Skip to Content

Related News

  • Related News

  • Nine days without power: My ice storm story as an EWEB customer and employee

    While beautiful and peaceful, buying a home on the edge of the forest and surrounded by trees has its tradeoffs. Moving “upriver,” I knew there would be more threats to prepare for, including Mother Nature’s seasonal surprises.

    Find Out More
  • EWEB crews focusing on restoring electric service for Hayden Bridge Water Filtration Plant

    With more ice forecasted for Tuesday, all EWEB crews are in the field assessing outages and restoring power.

    Find Out More
  • Leaburg Decommissioning Action Plan

    Plan details next steps through regulatory processes to begin dismantling Leaburg Dam by 2032.

    Find Out More
  • Start the New Year saving money with energy saving tips

    We know that saving money is important to our customers. Using energy and water wisely is a great way to reduce your monthly utility bill, even as the costs of electricity and water rise. EWEB has several steps you can take to reduce your usage and even make your home feel more comfortable.

    Find Out More
  • Currin Substation: End of year update

    EWEB Engineer Philip Peterson explains what's been happening in the final stretch to complete the substation rebuild.

    Find Out More
  • Show More
Work Underway On New McKenzie River Substation

July 14, 2017

Construction workers build footings for new substation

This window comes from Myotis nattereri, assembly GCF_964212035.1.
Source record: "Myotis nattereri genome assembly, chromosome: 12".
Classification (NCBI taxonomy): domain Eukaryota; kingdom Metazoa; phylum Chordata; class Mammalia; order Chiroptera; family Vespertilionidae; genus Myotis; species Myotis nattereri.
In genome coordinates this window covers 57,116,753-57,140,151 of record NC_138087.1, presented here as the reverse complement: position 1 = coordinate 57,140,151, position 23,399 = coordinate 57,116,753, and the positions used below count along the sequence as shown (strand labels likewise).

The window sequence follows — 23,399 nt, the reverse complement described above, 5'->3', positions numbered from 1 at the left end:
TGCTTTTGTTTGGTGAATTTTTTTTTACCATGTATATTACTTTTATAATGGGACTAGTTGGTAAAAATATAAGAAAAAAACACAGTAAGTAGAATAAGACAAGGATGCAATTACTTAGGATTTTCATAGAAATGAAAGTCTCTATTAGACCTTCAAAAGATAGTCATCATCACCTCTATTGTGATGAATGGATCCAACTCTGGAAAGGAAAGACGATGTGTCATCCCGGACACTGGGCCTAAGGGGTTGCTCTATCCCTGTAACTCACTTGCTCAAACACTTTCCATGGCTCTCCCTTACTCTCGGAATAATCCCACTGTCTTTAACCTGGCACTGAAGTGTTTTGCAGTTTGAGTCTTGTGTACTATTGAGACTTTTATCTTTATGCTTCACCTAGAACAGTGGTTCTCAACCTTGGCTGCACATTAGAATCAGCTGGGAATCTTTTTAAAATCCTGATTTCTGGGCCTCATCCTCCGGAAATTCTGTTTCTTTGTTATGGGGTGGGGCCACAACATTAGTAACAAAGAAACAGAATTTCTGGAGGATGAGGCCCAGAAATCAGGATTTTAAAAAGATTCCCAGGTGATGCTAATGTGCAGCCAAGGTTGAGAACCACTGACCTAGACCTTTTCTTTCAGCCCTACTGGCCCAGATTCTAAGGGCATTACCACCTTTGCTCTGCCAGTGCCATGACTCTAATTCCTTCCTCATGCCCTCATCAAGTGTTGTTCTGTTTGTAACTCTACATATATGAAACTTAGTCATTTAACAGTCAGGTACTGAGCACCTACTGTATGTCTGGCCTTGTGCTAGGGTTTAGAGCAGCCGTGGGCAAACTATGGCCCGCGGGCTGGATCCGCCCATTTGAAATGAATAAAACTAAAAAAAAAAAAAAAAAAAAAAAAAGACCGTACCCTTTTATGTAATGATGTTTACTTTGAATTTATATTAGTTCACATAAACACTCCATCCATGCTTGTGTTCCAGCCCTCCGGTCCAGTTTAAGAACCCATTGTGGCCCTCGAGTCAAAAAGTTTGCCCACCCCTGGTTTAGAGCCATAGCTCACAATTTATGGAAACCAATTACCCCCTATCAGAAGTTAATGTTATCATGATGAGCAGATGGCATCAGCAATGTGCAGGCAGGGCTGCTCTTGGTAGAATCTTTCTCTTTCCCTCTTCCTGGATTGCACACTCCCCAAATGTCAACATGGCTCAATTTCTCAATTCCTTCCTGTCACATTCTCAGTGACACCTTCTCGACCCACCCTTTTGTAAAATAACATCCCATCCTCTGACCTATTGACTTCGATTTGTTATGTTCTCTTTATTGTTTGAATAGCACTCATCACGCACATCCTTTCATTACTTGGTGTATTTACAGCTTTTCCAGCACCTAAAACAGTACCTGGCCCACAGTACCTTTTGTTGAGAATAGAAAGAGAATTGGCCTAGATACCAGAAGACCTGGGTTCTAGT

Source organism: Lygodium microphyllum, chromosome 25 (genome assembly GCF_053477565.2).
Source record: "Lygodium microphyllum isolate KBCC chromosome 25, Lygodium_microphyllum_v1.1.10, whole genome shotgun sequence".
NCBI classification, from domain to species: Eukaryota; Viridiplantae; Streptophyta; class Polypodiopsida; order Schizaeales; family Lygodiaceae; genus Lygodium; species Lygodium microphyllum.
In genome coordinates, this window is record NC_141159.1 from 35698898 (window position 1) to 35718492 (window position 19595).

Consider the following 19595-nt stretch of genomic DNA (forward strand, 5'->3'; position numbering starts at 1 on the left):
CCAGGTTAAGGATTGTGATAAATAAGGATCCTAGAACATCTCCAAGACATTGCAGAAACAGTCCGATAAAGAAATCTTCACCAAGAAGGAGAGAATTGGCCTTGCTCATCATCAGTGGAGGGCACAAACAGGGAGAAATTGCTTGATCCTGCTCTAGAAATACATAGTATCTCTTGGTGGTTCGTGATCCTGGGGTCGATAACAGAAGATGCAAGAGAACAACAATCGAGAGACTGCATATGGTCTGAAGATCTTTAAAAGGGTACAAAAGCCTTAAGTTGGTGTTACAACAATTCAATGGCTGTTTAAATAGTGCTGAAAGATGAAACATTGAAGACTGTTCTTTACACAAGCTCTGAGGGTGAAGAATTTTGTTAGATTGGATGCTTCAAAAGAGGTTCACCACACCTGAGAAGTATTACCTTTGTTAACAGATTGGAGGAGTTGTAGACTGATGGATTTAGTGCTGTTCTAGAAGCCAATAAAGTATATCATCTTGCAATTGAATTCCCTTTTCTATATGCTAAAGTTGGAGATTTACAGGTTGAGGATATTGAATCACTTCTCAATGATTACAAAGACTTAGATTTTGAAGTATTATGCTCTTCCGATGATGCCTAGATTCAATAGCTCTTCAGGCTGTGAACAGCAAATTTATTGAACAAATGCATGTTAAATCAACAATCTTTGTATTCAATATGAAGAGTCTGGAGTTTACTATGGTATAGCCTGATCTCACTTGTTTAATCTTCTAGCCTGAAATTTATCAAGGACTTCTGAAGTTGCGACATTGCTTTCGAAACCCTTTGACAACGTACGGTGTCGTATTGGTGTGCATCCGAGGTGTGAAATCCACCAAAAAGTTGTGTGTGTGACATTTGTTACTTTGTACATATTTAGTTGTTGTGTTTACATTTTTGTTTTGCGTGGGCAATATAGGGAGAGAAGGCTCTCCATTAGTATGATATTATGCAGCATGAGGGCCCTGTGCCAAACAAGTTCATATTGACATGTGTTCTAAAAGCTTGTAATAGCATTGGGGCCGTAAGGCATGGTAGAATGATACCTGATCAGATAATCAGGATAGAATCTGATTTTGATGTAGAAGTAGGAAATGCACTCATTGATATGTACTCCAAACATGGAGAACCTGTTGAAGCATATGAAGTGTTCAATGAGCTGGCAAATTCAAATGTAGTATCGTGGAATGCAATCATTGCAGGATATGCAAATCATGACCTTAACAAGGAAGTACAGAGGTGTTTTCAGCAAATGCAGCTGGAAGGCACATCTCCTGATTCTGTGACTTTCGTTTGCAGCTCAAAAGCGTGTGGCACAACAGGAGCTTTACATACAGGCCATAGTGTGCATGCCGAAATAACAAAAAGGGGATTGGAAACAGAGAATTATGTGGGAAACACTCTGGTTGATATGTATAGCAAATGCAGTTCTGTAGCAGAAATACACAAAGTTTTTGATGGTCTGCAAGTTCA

Work is underway on a new, 115-kilovolt substation on 31 acres off of Holden Creek Lane and the McKenzie Highway.

The $5.8 million project will eventually replace the Leaburg Substation, which was built in the early 1930s and sits next to our Leaburg Powerhouse. The new substation will be located about 1/4 mile west of the existing Leaburg Substation.

The new Holden Creek Substation will improve the resiliency of our McKenzie River transmission system, save money and offer better environmental protection for the river, said Philip Peterson, an EWEB senior engineer.

When the Leaburg Powerhouse was completed in 1931, the 69-kilovolt substation was built adjacent to it along the river. By building a new substation about 1,000 feet to the west and farther away from the river, we eventually will be able to decommission the old substation and remove the transformers, which collectively hold about 11,000 gallons of mineral oil.

Along with the benefits of being located farther from the river, the modern transformers at the Holden Creek Substation will be filled with FR3 fluid, an environmentally friendly vegetable oil.

When construction work on the new substation is finished in the first quarter of 2018, it eventually will tie into the Bonneville Power Administration's transmission line, which runs adjacent to the Holden Creek property. That connection is expected to occur next summer or fall.

Once connected to the BPA transmission lines, we will be able to remove most of the old Leaburg substation. In the years after, we will be able to remove about 14 miles of transmission lines that run between the Leaburg and Walterville generation facilities.

"The removal of the transmission lines between Walterville and Leaburg will include all of EWEB's transmission lines that are visible from Highway 126, including the legally installed, but somewhat disconcerting lines that cross over the Walterville Elementary School activity fields," said EWEB senior engineer Richard Jeffryes, the primary designer of the project.

"Once those lines are gone, kite flying at the school will be much enhanced," Jeffryes said.